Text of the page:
In the beginning I learned that one choice made either of our own or made by another could about where we live could have a long-lasting impact on our future outcomes. I also learned that there were people who didn’t have the freedom to choose where they wanted to live although they wanted to pursue the best for their children. This injustice ignited a sense of urgency in me; an urgency and desire to understand, question, and arrive at a conclusion as to why we have opportunity gaps, what we were trying to achieve when we say we want to reduce these gaps, and how to close these gaps over time.
Upon reflection, the test post was a significant way to connect my understanding of the idea that “place matters” even though it was only designed to be a short test. The fact that my parents chose to live in the States in our small town led my brother and me to attend a great regional school (compared to others in our district) with an abundance of activities ranging from the local to national level. We both had the fortune, support, and opportunities to pursue our interests up to the national level. These achievements in addition to our mentors, parents, school accreditation, and academic performance is what enabled us to attend the University of Richmond, a school with a wealth of resources and opportunities that has further opened doors for me.
I write these string of events not as a way to say that I had these and the students I worked with didn’t have what I had. I write them because I realize that where we lived was a choice that I did not have a part in, but a choice that my parents thought would give my brother and I the best opportunities. I later recognized that it was a privilege for my parents to have this choice. Year after year, their choice bore fruit as my brother and I took advantage of and were presented with the best of opportunities, and that I know will continue to open future doors. Prior to this class, I didn’t realize that this blossoming growth of benefits was because of where I lived or where I went to school or because we had the freedom to move at all. In fact, I thought my school was pretty behind compared to my friends who went to the special school at Freeman High School or at a highly ranked school in Northern Virginia. But that’s the narrow perspective I had. I saw our hometown as an undesirable place.
Having a community-based learning class expanded my limited perspective on the gap of opportunities, but specifically about the scope of the education gap. The experience taught me to ask myself, “What does it mean to reduce the gap? How do we do reduce the gap?” In terms of where I volunteered, the goal was to bridge the education gap between RPS and other top performing county schools, but I found various answers to how that goal could be achieved. My first thought was to reduce the resource gap. I championed giving schools greater resources especially after seeing the lack of them at Henderson for the art teacher and the students and after reading about it in So Much Reform, So Little Change. Then Charles Payne challenged this idea when he explained the structural intricacies and the bitter plague of blame, mistrust, and failure in urban school culture that extinguished even the best of resources. Upon further reading, Dreier et. al also mentioned how local governments seek to reduce the financial gap as a way of reducing the educational gap among districts (Dreier et. al, 188-191). Yet they also challenged this initiative by saying, “Even if all school districts had the same resources, they would not produce equal educational outcomes because of social disadvantages in poor districts” (Dreier et. al, p. 190). Even now, I can’t fully answer how to bridge the gap. All theories and practices seem to have been tried. However, each failure has led me to greater understanding that the answer lies more within the intangible aspects such as attitudes, culture, or teamwork rather than the tangible aspects like money, Ipads, or SmartBoards.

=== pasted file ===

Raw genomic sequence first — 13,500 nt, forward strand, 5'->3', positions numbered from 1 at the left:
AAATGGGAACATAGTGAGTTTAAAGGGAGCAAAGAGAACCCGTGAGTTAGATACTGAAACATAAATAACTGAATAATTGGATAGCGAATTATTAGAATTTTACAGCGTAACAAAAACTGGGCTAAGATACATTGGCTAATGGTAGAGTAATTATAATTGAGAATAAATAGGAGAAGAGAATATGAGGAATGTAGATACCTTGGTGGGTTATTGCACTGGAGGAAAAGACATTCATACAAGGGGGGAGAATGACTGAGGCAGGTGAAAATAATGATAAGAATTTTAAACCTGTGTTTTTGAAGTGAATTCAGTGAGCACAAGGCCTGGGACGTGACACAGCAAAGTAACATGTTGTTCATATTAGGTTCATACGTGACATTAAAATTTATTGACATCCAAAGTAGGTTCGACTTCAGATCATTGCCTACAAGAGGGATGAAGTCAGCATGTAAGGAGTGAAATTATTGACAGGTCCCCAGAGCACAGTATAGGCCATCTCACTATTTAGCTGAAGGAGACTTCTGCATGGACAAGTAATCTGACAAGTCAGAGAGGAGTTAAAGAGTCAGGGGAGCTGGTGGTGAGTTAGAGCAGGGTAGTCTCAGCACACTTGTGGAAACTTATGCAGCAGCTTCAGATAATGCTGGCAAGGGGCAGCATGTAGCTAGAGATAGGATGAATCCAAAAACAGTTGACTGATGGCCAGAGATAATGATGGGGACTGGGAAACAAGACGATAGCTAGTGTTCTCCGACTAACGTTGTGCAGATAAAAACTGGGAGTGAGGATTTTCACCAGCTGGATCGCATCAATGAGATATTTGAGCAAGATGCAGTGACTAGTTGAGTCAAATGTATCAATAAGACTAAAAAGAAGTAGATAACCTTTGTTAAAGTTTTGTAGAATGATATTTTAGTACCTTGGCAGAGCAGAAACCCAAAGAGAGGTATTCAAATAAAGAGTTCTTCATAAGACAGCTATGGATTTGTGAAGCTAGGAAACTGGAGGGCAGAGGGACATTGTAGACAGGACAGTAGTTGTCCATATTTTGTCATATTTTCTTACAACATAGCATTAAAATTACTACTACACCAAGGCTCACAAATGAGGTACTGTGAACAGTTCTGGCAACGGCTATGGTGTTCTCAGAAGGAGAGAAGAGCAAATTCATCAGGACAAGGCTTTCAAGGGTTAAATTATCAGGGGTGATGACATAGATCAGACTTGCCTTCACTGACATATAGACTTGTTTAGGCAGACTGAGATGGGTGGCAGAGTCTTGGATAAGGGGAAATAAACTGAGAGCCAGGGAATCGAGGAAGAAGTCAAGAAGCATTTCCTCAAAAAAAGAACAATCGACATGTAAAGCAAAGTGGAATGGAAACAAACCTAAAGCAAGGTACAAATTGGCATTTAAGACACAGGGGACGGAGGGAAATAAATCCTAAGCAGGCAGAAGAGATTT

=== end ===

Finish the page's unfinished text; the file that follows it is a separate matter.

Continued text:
My semester journey in learning and being challenged in every avenue I sought to answer the “how” through the CBL eventually led me back to my initial question of what it means to reduce the gap. From what I learned, reducing the gap means reducing the effects that place or income level has on your future outcomes. I still don’t know how this can be achieved. Yet it seems like most of the “supermen and women” attempting to fix the problem is doing so by getting the biggest bang for the buck. Government and private resources are being poured into initiatives that seek to make the greatest strides in the fastest time possible. Yet Payne mentioned that what we lack is not a initiatives, but the supermen, women, and children to accept the blame, have conversations with people across the chain from the student to the principal, build trust, and work together toward these aims. Furthermore, we can’t expect this to happen in two or five years. Payne says that it takes a minimum of seven years to see change beginning to occur.
More importantly, where are our supermen, women, and children?
I don’t think they exist. I think everyone is expecting that one program will work for all and that one person will harness the power to solve it all. Yet I saw our superhuman teachers and administrators with track records of success were eventually ridden out of their positions. What we need are the X-mens and the Jedi masters; in other words, a band of people each with their own unique attributes and voices that come together for a common cause. I am optimistic. I see each challenge and failure of an avenue in addressing a piece of the structural tangle of urban education as a way closer to the method that works. My CBL experience has transformed me into a Jedi padawan, and my next step after this class is to continue finding teachers. My teacher can be another CBL class, a teacher, or a child, but whoever it is, I’m on my way to find them.